You knew we wouldn't make it through an Olympics--even a highly successful one for the United States--without hearing about Title IX threatening the future of Olympic sports. This article in The Wall Street Journal is not entirely condemning of Title IX, but it does leave open the potential inferences by readers that cuts to men's Olympic sports happen because women's sports are "protected" by Title IX. Maybe we should go ask the female fencers at JMU how protected they felt.
The United States is all about medals--or at least that's the impression we get from watching the television coverage. We won the medal race this time around (but not the gold medal race--China got that one). There has been a lot of discussion over why the US track and field team did not perform as well as expected. But funding these sports at the college level is not a commitment schools are making. And with little state support, why would there be an expectation of success? Success will come to those who can pay for it as privatization takes over.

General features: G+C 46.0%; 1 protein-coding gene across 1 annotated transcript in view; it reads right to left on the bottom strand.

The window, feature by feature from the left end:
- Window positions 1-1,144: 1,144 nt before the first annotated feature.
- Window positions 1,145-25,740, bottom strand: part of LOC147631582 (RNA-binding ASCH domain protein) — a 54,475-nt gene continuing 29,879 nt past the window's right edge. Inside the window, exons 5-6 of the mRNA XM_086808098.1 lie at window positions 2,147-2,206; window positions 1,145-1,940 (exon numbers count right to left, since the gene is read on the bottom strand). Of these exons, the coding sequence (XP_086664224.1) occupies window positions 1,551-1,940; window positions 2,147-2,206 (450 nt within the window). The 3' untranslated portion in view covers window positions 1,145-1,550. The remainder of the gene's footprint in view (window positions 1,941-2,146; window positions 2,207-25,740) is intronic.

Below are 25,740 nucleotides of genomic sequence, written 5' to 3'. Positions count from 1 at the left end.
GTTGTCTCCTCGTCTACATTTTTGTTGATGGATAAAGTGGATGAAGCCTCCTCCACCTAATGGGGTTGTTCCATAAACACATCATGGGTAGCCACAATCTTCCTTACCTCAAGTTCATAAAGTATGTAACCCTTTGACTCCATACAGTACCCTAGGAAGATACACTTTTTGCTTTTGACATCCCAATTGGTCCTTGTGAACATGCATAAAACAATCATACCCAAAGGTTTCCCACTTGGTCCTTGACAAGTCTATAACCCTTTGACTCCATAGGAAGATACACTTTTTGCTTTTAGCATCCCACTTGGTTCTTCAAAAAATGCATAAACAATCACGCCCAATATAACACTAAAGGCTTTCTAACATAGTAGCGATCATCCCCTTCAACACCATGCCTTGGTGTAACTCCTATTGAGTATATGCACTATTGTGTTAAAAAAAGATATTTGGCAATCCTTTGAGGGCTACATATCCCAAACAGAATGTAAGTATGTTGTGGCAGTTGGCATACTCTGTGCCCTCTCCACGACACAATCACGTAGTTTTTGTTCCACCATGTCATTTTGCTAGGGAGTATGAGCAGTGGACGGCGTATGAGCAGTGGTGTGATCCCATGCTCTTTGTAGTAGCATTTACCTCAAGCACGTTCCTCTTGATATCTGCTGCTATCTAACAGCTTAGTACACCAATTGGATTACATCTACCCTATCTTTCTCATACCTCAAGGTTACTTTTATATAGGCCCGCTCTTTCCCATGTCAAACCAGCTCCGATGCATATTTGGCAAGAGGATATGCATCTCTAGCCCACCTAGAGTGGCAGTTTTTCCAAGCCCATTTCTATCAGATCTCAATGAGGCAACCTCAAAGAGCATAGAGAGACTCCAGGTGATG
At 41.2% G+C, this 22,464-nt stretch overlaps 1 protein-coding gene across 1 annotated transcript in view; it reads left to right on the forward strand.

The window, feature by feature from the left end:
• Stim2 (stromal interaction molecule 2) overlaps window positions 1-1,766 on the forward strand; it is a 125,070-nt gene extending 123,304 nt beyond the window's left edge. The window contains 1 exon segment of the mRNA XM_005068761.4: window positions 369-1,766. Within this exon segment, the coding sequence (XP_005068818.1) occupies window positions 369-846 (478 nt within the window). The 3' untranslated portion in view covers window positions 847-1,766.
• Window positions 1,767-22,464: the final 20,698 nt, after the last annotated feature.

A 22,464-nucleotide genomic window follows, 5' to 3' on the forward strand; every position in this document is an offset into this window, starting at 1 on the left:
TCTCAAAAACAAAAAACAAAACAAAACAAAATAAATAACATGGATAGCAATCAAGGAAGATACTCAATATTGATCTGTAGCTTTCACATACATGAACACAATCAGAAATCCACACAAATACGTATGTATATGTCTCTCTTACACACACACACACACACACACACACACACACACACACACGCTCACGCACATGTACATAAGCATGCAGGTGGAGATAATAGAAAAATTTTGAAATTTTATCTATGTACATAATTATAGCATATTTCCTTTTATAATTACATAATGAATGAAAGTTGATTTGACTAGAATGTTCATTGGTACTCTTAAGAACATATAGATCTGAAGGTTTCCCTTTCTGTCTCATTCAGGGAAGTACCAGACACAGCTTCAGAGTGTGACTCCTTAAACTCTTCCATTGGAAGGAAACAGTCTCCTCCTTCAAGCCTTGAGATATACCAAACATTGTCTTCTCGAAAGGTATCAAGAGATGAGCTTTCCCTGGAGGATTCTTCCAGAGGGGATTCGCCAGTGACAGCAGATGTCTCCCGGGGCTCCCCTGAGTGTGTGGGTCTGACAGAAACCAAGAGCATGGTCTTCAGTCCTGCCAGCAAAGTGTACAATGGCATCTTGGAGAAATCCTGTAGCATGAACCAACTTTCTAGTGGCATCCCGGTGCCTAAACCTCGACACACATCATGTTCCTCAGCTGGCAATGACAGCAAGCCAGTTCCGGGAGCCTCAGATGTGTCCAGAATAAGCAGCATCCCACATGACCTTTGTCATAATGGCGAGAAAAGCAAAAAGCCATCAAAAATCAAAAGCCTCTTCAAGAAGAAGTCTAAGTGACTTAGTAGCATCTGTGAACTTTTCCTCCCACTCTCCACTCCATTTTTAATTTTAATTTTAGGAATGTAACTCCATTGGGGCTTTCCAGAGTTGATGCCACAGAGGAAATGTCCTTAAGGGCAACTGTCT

Lisa Love, athletic director at Arizona State University, which has recently gone through the cutting and backlash experience, said cuts are dictated by what the market wants. I guess if the market wants football it shouldn't complain about medal counts every four years.
PS If you're looking for the even less nuanced, factually incorrect version or you're just in the mood to get really ticked off, you can read Phyllis Schlafly's version of how Title IX hurt the US Olympic Team and how China benefited from not having to deal with all this "feminist nonsense."